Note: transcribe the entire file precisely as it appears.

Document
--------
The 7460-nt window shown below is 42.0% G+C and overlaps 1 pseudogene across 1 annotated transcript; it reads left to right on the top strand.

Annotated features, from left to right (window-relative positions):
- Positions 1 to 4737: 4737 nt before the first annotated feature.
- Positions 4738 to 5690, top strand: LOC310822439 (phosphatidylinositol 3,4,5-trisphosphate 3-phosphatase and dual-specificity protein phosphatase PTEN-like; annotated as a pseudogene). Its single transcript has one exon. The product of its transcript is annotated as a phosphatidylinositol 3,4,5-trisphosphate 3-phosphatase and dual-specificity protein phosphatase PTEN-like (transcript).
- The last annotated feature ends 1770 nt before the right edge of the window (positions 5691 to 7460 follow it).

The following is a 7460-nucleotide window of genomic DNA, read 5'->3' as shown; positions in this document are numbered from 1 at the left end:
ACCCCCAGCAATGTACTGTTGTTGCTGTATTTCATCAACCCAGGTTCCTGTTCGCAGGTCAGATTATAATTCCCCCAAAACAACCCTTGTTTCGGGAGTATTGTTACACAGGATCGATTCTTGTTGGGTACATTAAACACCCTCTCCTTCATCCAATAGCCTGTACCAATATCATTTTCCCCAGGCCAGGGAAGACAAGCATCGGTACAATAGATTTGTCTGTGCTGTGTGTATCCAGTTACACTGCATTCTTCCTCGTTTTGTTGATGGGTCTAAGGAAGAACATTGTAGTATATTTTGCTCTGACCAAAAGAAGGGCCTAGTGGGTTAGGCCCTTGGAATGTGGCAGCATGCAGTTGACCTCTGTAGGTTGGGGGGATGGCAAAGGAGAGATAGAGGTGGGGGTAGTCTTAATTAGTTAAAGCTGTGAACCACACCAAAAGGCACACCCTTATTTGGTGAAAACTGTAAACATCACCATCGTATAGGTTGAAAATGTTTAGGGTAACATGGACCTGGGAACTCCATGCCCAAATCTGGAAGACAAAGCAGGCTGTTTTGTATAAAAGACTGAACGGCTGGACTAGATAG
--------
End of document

The 7460-nt window shown below is 42.0% G+C and overlaps 1 pseudogene across 1 annotated transcript; it reads left to right on the top strand.

Annotated features, from left to right (window-relative positions):
- Positions 1 to 4737: 4737 nt before the first annotated feature.
- Positions 4738 to 5690, top strand: LOC310822439 (phosphatidylinositol 3,4,5-trisphosphate 3-phosphatase and dual-specificity protein phosphatase PTEN-like; annotated as a pseudogene). Its single transcript has one exon. The product of its transcript is annotated as a phosphatidylinositol 3,4,5-trisphosphate 3-phosphatase and dual-specificity protein phosphatase PTEN-like (transcript).
- The last annotated feature ends 1770 nt before the right edge of the window (positions 5691 to 7460 follow it).

The following is a 7460-nucleotide window of genomic DNA, read 5'->3' as shown; positions in this document are numbered from 1 at the left end:
ACCCCCAGCAATGTACTGTTGTTGCTGTATTTCATCAACCCAGGTTCCTGTTCGCAGGTCAGATTATAATTCCCCCAAAACAACCCTTGTTTCGGGAGTATTGTTACACAGGATCGATTCTTGTTGGGTACATTAAACACCCTCTCCTTCATCCAATAGCCTGTACCAATATCATTTTCCCCAGGCCAGGGAAGACAAGCATCGGTACAATAGATTTGTCTGTGCTGTGTGTATCCAGTTACACTGCATTCTTCCTCGTTTTGTTGATGGGTCTAAGGAAGAACATTGTAGTATATTTTGCTCTGACCAAAAGAAGGGCCTAGTGGGTTAGGCCCTTGGAATGTGGCAGCATGCAGTTGACCTCTGTAGGTTGGGGGGATGGCAAAGGAGAGATAGAGGTGGGGGTAGTCTTAATTAGTTAAAGCTGTGAACCACACCAAAAGGCACACCCTTATTTGGTGAAAACTGTAAACATCACCATCGTATAGGTTGAAAATGTTTAGGGTAACATGGACCTGGGAACTCCATGCCCAAATCTGGAAGACAAAGCAGGCTGTTTTGTATAAAAGACTGAACGGCTGGACTAGATAG